How do you feel about Night Time, My Time now?
Sky: I’m still really proud of it. It wasn’t the album that was supposed to have been released, or what the label wanted me to release. I didn’t put Everything Is Embarrassing on there and that kind of stuff. For that reason, I didn’t care if it did terribly or if people didn’t like it because it was the album I wanted and was supposed to make. I don’t look back regretting it and I’m the sort of person that gets embarrassed about things after like three months.

Last time I saw you live you were playing in a massive arena supporting Miley Cyrus. How was that tour? I mean, it didn’t start particularly well, what with you splitting your leg open.
Sky: [Laughs] I mean, would it not be me if something didn’t go terribly wrong? I feel like I’m in The Truman Show or something. Like, is someone going to pop out and tell me they’re all actors?

Surprise! I remember thinking you seemed a lot more confident on such a big stage than I was expecting at that point.
Sky: I wasn’t expecting it either because when we played the O2 nothing went right. We didn’t get to soundcheck because I wasn’t supposed to do that show – I found out two days before – so it was a little intense to say the least. Then the power wasn’t working and they were like, “Well you’re going to have to figure it out, go on stage”. What, like, I’m just going to go on stage with no power?! Then finally someone gave us some sort of converter thing two seconds before the lights went up. It was pretty fucking terrifying. After I cut my leg open on stage that one time, nothing else is scary. I don’t feel so compromised anymore. I’ve proved to myself that I’ll be totally fine, playing live isn’t going to kill me. I’m not going to die if something goes wrong.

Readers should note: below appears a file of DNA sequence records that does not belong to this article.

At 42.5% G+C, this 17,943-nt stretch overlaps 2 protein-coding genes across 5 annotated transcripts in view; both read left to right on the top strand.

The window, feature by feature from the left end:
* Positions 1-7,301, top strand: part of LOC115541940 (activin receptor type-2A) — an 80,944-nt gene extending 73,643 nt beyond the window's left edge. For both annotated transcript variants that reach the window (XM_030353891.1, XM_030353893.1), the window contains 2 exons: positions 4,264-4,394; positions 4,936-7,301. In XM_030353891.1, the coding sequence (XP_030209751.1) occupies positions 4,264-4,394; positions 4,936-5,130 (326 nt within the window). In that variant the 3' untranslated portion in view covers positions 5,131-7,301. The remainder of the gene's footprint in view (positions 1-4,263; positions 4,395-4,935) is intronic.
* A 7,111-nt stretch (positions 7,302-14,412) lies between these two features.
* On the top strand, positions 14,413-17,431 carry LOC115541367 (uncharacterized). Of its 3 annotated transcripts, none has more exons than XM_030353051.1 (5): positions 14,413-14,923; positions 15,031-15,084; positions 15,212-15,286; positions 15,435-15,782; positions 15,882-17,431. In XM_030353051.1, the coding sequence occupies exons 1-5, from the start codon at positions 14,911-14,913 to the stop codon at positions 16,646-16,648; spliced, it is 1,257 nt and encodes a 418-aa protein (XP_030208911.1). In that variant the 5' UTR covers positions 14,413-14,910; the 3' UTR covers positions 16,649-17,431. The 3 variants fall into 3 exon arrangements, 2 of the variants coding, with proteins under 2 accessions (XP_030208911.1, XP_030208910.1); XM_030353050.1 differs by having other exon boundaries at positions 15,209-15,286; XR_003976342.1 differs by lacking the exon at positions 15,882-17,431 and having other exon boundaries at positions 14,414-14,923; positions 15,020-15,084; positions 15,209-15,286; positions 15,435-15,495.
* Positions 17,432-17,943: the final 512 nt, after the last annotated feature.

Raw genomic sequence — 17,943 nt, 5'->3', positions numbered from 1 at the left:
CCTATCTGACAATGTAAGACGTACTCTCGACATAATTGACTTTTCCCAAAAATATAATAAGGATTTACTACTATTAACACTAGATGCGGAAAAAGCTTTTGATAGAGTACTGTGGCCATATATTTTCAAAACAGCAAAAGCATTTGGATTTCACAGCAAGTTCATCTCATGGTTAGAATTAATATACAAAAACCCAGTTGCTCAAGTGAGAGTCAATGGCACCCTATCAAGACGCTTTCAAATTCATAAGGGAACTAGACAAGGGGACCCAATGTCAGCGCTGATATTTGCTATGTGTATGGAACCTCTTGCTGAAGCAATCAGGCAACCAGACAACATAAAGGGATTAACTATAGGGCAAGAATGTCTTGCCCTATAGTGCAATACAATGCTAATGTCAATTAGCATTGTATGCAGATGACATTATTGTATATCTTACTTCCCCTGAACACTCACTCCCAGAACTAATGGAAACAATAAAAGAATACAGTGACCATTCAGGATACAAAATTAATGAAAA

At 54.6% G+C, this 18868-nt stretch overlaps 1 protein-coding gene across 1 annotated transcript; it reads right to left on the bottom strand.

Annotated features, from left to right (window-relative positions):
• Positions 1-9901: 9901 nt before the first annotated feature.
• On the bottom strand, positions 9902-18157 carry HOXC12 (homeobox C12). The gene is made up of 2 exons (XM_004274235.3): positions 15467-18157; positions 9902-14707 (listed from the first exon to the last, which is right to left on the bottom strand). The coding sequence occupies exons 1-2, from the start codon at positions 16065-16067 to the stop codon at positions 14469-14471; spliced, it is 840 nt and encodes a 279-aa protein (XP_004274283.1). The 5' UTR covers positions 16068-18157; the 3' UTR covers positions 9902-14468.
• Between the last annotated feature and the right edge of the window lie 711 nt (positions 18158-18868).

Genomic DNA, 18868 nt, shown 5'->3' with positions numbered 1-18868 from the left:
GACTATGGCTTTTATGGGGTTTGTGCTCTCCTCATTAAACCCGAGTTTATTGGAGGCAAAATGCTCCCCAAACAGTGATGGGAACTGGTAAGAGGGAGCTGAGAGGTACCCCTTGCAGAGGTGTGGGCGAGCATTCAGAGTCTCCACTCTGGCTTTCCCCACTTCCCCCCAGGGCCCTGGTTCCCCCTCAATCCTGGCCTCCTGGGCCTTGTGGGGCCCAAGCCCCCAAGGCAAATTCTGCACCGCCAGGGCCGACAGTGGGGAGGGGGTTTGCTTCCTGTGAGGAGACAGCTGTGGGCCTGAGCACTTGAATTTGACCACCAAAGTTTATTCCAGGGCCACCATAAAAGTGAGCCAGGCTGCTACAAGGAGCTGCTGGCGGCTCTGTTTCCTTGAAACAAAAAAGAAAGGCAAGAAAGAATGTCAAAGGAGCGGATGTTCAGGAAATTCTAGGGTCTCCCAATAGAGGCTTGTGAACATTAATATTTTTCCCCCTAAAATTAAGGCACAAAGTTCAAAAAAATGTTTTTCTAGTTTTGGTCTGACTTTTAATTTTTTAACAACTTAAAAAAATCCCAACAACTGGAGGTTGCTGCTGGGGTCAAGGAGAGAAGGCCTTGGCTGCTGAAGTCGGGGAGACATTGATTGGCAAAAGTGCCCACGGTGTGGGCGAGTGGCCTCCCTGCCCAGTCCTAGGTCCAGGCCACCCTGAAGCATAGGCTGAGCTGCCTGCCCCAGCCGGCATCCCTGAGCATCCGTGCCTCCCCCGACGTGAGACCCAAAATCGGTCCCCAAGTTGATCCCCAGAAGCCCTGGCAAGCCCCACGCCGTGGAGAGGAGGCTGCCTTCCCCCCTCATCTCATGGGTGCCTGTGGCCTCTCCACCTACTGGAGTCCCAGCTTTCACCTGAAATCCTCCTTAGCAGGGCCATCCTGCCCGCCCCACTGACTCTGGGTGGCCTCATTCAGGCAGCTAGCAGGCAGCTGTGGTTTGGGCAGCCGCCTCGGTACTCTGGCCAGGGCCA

You could have literally bled to death though.
Sky: That’s true, I could have died in that situation. But I didn’t. Fear was really the one thing I had and actually it’s worse in the moment than it really is. That very last tour I did was the first one where people saw me in the way I wanted to be represented as an artist.

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Even when the album came out there was controversy – the artwork, the video for I Blame Myself, etc. Is that sort of thing exhausting?
Sky: I’m glad I have people talking. That wasn’t my intention, but it’s cool people are talking about those things. I didn’t think the cover would be that big a deal, but on Rolling Stone or somewhere it was considered one of the top 10 banned album covers in the US in the past ten years. It’s funny because there will be people fucking on TV but God forbid I have an album cover that’s not even sexual. That’s what makes people uncomfortable, I think. The fact that it wasn’t sexual. That’s considered bad, because they couldn’t make money off me being hot or sexy.

When did you start working on Masochism?
Sky: Probably during my last tour. Ironically I had the title really quickly, unlike last time. Melodies started coming to me right after Night Time, My Time I guess.

Did you always want to move on to the next one quickly?
Sky: It’s been a work in progress to say the least, because it’s not going as quickly as I thought it would, but that’s usually the case with me. I’ve been working on it for the last two years, but now it’s starting to grow into something more. I feel like I’ll know when it’s right, but they’re turning into actual songs more than just a bunch of ideas.

Did you have an idea of what you wanted it to be before you started?